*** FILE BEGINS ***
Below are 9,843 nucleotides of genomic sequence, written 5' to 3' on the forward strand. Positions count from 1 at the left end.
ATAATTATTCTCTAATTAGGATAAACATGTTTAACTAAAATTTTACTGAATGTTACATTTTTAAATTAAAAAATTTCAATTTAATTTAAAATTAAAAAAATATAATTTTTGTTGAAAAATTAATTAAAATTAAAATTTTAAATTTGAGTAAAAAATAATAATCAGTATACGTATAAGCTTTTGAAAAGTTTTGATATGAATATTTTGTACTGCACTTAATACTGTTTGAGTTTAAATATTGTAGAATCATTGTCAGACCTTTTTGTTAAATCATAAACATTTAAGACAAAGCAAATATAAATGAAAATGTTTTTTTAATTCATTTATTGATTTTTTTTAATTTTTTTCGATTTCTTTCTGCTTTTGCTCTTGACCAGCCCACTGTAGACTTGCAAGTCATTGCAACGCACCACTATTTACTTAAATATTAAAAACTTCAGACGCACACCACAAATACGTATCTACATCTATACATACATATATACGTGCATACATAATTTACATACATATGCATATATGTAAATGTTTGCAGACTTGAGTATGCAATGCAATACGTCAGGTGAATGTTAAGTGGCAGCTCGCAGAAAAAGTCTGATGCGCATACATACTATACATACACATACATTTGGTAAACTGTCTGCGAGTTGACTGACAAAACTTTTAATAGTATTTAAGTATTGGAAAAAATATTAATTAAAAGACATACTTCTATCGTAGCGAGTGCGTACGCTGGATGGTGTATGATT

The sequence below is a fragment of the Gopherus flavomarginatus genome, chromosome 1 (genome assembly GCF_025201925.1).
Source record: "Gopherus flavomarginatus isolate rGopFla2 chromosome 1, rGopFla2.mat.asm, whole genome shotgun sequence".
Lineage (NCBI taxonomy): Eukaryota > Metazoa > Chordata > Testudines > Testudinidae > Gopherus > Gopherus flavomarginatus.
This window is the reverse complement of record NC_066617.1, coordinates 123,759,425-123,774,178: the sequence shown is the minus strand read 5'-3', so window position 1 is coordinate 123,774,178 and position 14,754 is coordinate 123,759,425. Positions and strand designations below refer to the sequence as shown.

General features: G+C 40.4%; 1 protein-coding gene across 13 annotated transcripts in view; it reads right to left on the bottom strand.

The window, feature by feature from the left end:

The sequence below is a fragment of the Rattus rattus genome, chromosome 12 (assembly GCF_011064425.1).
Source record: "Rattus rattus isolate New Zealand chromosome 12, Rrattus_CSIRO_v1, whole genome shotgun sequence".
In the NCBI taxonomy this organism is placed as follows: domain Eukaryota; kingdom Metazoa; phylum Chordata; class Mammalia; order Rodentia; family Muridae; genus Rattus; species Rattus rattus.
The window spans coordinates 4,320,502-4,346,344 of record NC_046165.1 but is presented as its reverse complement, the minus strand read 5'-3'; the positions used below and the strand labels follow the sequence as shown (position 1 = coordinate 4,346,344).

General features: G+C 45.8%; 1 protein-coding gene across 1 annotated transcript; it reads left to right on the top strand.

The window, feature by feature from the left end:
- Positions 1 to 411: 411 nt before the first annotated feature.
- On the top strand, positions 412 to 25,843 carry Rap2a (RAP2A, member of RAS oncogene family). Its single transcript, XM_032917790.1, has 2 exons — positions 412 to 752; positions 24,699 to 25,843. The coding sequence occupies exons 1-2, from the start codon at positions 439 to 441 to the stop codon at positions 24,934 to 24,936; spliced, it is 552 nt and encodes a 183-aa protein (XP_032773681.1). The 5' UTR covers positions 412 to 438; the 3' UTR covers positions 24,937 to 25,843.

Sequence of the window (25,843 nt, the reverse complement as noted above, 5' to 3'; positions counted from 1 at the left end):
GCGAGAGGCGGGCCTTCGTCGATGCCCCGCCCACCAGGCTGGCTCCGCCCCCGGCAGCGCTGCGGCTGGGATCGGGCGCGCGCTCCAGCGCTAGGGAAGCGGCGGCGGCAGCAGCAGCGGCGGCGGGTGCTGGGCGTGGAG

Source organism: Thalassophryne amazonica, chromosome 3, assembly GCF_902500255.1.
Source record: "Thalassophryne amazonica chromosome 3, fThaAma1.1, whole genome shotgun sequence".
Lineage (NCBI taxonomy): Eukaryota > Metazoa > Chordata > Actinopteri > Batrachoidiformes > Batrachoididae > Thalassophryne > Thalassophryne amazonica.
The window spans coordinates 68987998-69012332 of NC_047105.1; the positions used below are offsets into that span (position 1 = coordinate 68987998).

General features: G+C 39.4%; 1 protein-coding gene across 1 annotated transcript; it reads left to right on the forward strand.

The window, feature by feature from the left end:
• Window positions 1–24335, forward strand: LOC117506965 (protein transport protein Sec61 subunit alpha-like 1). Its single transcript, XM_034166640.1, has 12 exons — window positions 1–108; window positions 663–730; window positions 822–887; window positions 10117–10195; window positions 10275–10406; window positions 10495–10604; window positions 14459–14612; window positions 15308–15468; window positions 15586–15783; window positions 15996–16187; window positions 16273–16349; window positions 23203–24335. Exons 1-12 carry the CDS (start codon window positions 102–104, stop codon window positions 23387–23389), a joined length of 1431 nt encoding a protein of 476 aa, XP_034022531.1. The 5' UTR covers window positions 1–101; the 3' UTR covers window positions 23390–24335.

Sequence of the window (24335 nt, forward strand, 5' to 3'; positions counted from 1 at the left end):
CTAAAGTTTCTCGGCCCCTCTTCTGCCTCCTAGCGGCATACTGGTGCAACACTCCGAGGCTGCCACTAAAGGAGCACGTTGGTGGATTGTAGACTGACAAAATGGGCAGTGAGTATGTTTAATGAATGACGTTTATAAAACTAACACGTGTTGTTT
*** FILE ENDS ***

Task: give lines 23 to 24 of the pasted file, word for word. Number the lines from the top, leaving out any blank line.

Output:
General features: G+C 39.4%; 1 protein-coding gene across 1 annotated transcript; it reads left to right on the forward strand.

The window, feature by feature from the left end: